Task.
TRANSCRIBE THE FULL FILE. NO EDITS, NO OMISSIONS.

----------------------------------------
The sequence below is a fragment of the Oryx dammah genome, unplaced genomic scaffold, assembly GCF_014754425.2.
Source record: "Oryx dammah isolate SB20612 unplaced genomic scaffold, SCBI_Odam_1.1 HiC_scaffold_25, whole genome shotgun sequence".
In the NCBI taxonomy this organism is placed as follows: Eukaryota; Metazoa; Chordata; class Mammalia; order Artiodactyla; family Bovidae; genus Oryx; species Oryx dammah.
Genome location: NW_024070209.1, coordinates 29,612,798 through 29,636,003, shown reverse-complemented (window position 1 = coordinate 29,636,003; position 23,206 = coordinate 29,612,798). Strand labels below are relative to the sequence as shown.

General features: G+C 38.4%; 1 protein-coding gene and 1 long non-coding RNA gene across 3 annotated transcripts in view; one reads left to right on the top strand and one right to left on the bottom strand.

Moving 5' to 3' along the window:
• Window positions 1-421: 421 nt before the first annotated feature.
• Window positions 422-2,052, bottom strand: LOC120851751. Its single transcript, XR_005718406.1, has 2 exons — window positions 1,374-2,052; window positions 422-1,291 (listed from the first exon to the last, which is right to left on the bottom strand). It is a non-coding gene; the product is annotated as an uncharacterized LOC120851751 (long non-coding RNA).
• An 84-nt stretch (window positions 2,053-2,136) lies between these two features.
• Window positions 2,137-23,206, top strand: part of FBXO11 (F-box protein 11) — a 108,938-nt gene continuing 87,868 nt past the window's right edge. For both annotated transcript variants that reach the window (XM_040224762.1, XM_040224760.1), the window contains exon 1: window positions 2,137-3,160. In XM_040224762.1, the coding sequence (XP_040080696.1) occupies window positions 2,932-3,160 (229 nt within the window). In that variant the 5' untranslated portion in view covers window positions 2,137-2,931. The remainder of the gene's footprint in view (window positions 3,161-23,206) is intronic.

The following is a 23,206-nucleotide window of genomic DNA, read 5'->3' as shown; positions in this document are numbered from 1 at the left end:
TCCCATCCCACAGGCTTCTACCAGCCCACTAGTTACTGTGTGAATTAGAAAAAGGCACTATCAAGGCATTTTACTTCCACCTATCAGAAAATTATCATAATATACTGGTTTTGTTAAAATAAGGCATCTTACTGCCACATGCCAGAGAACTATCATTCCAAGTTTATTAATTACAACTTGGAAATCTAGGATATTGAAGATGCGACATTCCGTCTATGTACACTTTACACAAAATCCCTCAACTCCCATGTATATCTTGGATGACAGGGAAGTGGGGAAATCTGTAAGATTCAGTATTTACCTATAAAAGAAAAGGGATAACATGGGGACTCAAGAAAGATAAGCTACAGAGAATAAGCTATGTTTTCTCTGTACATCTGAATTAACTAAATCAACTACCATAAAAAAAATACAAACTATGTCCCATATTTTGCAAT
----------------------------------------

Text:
The sequence below is a fragment of the Oryx dammah genome, unplaced genomic scaffold, assembly GCF_014754425.2.
Source record: "Oryx dammah isolate SB20612 unplaced genomic scaffold, SCBI_Odam_1.1 HiC_scaffold_25, whole genome shotgun sequence".
In the NCBI taxonomy this organism is placed as follows: Eukaryota; Metazoa; Chordata; class Mammalia; order Artiodactyla; family Bovidae; genus Oryx; species Oryx dammah.
Genome location: NW_024070209.1, coordinates 29,612,798 through 29,636,003, shown reverse-complemented (window position 1 = coordinate 29,636,003; position 23,206 = coordinate 29,612,798). Strand labels below are relative to the sequence as shown.

General features: G+C 38.4%; 1 protein-coding gene and 1 long non-coding RNA gene across 3 annotated transcripts in view; one reads left to right on the top strand and one right to left on the bottom strand.

Moving 5' to 3' along the window:
• Window positions 1-421: 421 nt before the first annotated feature.
• Window positions 422-2,052, bottom strand: LOC120851751. Its single transcript, XR_005718406.1, has 2 exons — window positions 1,374-2,052; window positions 422-1,291 (listed from the first exon to the last, which is right to left on the bottom strand). It is a non-coding gene; the product is annotated as an uncharacterized LOC120851751 (long non-coding RNA).
• An 84-nt stretch (window positions 2,053-2,136) lies between these two features.
• Window positions 2,137-23,206, top strand: part of FBXO11 (F-box protein 11) — a 108,938-nt gene continuing 87,868 nt past the window's right edge. For both annotated transcript variants that reach the window (XM_040224762.1, XM_040224760.1), the window contains exon 1: window positions 2,137-3,160. In XM_040224762.1, the coding sequence (XP_040080696.1) occupies window positions 2,932-3,160 (229 nt within the window). In that variant the 5' untranslated portion in view covers window positions 2,137-2,931. The remainder of the gene's footprint in view (window positions 3,161-23,206) is intronic.

The following is a 23,206-nucleotide window of genomic DNA, read 5'->3' as shown; positions in this document are numbered from 1 at the left end:
TCCCATCCCACAGGCTTCTACCAGCCCACTAGTTACTGTGTGAATTAGAAAAAGGCACTATCAAGGCATTTTACTTCCACCTATCAGAAAATTATCATAATATACTGGTTTTGTTAAAATAAGGCATCTTACTGCCACATGCCAGAGAACTATCATTCCAAGTTTATTAATTACAACTTGGAAATCTAGGATATTGAAGATGCGACATTCCGTCTATGTACACTTTACACAAAATCCCTCAACTCCCATGTATATCTTGGATGACAGGGAAGTGGGGAAATCTGTAAGATTCAGTATTTACCTATAAAAGAAAAGGGATAACATGGGGACTCAAGAAAGATAAGCTACAGAGAATAAGCTATGTTTTCTCTGTACATCTGAATTAACTAAATCAACTACCATAAAAAAAATACAAACTATGTCCCATATTTTGCAAT